In a very interesting case, the First Circuit Court of Appeals, in Saysana v. Gillen, ruled against the government in an immigration case centered around the denial of bond to detainee and the mandatory detention provision of 8 U.S.C. § 1226(c). Here’s the introduction of the opinion, written by Judge Kenneth F. Ripple:
In 2007, Houng Saysana was taken into custody by Immigration and Customs Enforcement (“ICE”) and held without bond. After agency proceedings in which bond was again denied, he filed this petition for habeas corpus in the district court, challenging the conclusion of the Board of Immigration Appeals (“BIA” or “Board”) that he is subject to the mandatory detention provision in 8 U.S.C. § 1226(c). The district court concluded that the Board had misinterpreted the statute, and it granted the writ. The Government timely appealed. Because we conclude that the Government has adopted an interpretation contrary to the plain meaning of the statute, we affirm the judgment of the district court. We also hold, in the alternative, that, even if the statute were ambiguous, the position of the Government is not a reasonable one.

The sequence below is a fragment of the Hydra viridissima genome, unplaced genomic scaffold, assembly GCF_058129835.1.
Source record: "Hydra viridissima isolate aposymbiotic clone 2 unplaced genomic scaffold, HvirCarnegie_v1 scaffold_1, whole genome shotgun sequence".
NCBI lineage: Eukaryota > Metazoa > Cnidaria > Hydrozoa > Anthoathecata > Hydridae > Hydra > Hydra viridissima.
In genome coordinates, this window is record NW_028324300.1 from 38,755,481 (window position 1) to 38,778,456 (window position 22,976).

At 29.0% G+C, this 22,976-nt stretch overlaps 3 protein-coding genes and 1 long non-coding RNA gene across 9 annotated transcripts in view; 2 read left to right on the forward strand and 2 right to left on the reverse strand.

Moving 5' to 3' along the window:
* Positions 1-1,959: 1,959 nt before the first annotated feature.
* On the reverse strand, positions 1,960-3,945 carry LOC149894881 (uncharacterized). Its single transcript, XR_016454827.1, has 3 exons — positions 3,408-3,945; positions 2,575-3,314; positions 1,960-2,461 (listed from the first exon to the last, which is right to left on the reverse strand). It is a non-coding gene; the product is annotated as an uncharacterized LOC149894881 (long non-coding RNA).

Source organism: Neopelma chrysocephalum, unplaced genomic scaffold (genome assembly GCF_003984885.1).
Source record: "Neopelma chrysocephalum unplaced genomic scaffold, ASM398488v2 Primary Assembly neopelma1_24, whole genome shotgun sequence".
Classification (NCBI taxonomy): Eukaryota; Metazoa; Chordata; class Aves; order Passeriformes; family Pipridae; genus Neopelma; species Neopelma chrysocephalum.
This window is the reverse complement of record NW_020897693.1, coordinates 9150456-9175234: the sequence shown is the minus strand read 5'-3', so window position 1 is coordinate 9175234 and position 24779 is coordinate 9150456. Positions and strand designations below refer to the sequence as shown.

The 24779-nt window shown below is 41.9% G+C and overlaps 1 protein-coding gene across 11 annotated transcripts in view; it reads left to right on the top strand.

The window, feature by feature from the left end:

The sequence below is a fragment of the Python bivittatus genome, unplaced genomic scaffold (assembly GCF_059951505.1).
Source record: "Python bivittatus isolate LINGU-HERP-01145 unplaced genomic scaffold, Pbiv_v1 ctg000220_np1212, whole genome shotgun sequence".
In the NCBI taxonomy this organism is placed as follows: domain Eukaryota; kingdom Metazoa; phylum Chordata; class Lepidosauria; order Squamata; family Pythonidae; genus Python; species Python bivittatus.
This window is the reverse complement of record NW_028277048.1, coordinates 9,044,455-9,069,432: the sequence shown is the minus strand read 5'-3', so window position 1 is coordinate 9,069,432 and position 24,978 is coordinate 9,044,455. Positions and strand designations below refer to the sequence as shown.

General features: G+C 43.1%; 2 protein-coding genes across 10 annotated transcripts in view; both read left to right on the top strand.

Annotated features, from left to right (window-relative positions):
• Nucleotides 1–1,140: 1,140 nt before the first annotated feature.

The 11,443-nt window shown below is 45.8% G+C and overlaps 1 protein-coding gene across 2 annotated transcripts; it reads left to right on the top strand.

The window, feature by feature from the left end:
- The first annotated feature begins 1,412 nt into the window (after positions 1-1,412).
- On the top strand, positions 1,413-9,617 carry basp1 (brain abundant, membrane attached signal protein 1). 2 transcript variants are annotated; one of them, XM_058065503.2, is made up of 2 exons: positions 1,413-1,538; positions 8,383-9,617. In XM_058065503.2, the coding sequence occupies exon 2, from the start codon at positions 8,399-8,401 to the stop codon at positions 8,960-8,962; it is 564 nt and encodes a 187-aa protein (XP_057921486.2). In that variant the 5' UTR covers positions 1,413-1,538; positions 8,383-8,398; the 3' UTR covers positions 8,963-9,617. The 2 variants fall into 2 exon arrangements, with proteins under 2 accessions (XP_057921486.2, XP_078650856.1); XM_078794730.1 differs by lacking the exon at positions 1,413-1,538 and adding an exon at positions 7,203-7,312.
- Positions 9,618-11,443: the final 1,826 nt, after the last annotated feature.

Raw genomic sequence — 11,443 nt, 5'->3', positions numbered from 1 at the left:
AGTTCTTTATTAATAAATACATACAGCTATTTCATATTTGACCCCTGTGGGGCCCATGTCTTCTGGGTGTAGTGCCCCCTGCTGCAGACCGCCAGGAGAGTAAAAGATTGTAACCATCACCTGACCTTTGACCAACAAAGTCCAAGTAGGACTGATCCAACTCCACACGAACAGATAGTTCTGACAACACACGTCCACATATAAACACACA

Further along, Judge Ripple writes the following:
We conclude that the meaning of the statute is clear on the issue before us; the statute contemplates mandatory detention following release from non-DHS custody for an offense specified in the statute, not merely any release from any non-DHS custody. We further conclude that, even if the statute were ambiguous, the interpretation of the Board is not reasonable. Accordingly, we must affirm the judgment of the district court.